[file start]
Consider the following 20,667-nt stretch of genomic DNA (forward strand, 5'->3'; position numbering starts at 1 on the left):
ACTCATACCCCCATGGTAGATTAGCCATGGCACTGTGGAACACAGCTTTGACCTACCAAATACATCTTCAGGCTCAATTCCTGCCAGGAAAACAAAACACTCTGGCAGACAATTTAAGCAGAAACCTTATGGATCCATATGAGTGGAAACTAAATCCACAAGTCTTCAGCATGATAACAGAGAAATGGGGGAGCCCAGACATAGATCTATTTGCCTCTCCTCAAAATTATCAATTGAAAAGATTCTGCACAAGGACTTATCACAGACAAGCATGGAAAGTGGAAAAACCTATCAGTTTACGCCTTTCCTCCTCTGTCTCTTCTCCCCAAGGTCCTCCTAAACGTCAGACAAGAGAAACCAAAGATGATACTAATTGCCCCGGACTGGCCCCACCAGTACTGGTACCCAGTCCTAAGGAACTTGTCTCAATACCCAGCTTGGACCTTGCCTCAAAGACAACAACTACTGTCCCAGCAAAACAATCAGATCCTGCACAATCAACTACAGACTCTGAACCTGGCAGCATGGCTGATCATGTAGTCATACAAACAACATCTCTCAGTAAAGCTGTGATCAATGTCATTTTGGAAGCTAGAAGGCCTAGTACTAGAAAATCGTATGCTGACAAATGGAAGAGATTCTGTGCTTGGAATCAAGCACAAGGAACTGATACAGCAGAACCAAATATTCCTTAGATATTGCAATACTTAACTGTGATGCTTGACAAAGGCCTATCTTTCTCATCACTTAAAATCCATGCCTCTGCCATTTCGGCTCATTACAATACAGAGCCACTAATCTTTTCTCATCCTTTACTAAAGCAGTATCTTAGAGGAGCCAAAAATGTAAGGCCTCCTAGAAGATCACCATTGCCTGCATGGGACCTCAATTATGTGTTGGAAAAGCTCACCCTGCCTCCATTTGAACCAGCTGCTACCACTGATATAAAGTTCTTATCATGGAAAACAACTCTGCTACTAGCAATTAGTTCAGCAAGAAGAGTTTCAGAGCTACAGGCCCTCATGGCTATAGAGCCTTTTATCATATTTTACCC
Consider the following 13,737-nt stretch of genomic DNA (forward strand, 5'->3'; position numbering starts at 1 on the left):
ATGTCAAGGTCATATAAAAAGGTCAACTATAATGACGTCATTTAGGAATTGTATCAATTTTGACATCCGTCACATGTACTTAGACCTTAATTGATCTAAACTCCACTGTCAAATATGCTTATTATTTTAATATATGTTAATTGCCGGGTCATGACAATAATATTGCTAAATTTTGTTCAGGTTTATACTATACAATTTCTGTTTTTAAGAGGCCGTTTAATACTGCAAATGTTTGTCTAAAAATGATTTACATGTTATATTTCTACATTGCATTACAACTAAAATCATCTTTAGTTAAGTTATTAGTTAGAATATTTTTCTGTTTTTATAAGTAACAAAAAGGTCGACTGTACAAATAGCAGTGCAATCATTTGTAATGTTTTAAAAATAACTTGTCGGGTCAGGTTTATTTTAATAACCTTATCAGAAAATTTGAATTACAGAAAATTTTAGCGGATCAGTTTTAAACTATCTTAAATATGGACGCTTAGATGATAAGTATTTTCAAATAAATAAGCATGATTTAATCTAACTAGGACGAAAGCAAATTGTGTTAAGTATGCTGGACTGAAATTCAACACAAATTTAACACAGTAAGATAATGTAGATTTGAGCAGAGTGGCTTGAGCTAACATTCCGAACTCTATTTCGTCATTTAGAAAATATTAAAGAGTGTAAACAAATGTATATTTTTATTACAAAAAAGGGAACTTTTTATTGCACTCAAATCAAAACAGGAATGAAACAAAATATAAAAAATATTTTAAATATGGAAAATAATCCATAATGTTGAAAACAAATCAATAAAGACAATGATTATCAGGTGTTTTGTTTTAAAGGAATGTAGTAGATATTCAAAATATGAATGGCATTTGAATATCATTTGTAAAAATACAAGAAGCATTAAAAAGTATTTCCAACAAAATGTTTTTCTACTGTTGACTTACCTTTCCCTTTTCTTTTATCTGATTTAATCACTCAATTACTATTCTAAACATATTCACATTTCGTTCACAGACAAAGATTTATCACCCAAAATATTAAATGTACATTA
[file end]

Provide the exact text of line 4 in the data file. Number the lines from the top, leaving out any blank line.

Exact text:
ATGTCAAGGTCATATAAAAAGGTCAACTATAATGACGTCATTTAGGAATTGTATCAATTTTGACATCCGTCACATGTACTTAGACCTTAATTGATCTAAACTCCACTGTCAAATATGCTTATTATTTTAATATATGTTAATTGCCGGGTCATGACAATAATATTGCTAAATTTTGTTCAGGTTTATACTATACAATTTCTGTTTTTAAGAGGCCGTTTAATACTGCAAATGTTTGTCTAAAAATGATTTACATGTTATATTTCTACATTGCATTACAACTAAAATCATCTTTAGTTAAGTTATTAGTTAGAATATTTTTCTGTTTTTATAAGTAACAAAAAGGTCGACTGTACAAATAGCAGTGCAATCATTTGTAATGTTTTAAAAATAACTTGTCGGGTCAGGTTTATTTTAATAACCTTATCAGAAAATTTGAATTACAGAAAATTTTAGCGGATCAGTTTTAAACTATCTTAAATATGGACGCTTAGATGATAAGTATTTTCAAATAAATAAGCATGATTTAATCTAACTAGGACGAAAGCAAATTGTGTTAAGTATGCTGGACTGAAATTCAACACAAATTTAACACAGTAAGATAATGTAGATTTGAGCAGAGTGGCTTGAGCTAACATTCCGAACTCTATTTCGTCATTTAGAAAATATTAAAGAGTGTAAACAAATGTATATTTTTATTACAAAAAAGGGAACTTTTTATTGCACTCAAATCAAAACAGGAATGAAACAAAATATAAAAAATATTTTAAATATGGAAAATAATCCATAATGTTGAAAACAAATCAATAAAGACAATGATTATCAGGTGTTTTGTTTTAAAGGAATGTAGTAGATATTCAAAATATGAATGGCATTTGAATATCATTTGTAAAAATACAAGAAGCATTAAAAAGTATTTCCAACAAAATGTTTTTCTACTGTTGACTTACCTTTCCCTTTTCTTTTATCTGATTTAATCACTCAATTACTATTCTAAACATATTCACATTTCGTTCACAGACAAAGATTTATCACCCAAAATATTAAATGTACATTA